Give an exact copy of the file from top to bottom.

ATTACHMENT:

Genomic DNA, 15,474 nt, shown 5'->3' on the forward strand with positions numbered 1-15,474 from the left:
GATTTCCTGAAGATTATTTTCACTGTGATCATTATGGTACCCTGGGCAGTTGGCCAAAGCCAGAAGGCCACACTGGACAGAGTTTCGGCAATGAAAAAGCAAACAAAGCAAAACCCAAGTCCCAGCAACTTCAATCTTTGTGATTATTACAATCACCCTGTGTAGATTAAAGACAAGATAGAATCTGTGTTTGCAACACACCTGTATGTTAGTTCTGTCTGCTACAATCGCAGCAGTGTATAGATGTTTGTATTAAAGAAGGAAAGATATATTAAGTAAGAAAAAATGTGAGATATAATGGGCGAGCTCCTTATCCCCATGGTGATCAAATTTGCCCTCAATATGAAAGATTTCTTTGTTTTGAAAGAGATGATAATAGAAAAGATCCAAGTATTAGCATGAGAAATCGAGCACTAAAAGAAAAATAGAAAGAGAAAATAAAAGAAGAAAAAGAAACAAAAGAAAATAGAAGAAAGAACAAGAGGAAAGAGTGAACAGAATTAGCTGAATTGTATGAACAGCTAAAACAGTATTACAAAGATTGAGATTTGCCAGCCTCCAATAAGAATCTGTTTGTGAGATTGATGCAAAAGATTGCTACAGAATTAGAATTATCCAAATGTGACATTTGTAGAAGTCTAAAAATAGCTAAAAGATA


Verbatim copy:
Genomic DNA, 15,474 nt, shown 5'->3' on the forward strand with positions numbered 1-15,474 from the left:
GATTTCCTGAAGATTATTTTCACTGTGATCATTATGGTACCCTGGGCAGTTGGCCAAAGCCAGAAGGCCACACTGGACAGAGTTTCGGCAATGAAAAAGCAAACAAAGCAAAACCCAAGTCCCAGCAACTTCAATCTTTGTGATTATTACAATCACCCTGTGTAGATTAAAGACAAGATAGAATCTGTGTTTGCAACACACCTGTATGTTAGTTCTGTCTGCTACAATCGCAGCAGTGTATAGATGTTTGTATTAAAGAAGGAAAGATATATTAAGTAAGAAAAAATGTGAGATATAATGGGCGAGCTCCTTATCCCCATGGTGATCAAATTTGCCCTCAATATGAAAGATTTCTTTGTTTTGAAAGAGATGATAATAGAAAAGATCCAAGTATTAGCATGAGAAATCGAGCACTAAAAGAAAAATAGAAAGAGAAAATAAAAGAAGAAAAAGAAACAAAAGAAAATAGAAGAAAGAACAAGAGGAAAGAGTGAACAGAATTAGCTGAATTGTATGAACAGCTAAAACAGTATTACAAAGATTGAGATTTGCCAGCCTCCAATAAGAATCTGTTTGTGAGATTGATGCAAAAGATTGCTACAGAATTAGAATTATCCAAATGTGACATTTGTAGAAGTCTAAAAATAGCTAAAAGATA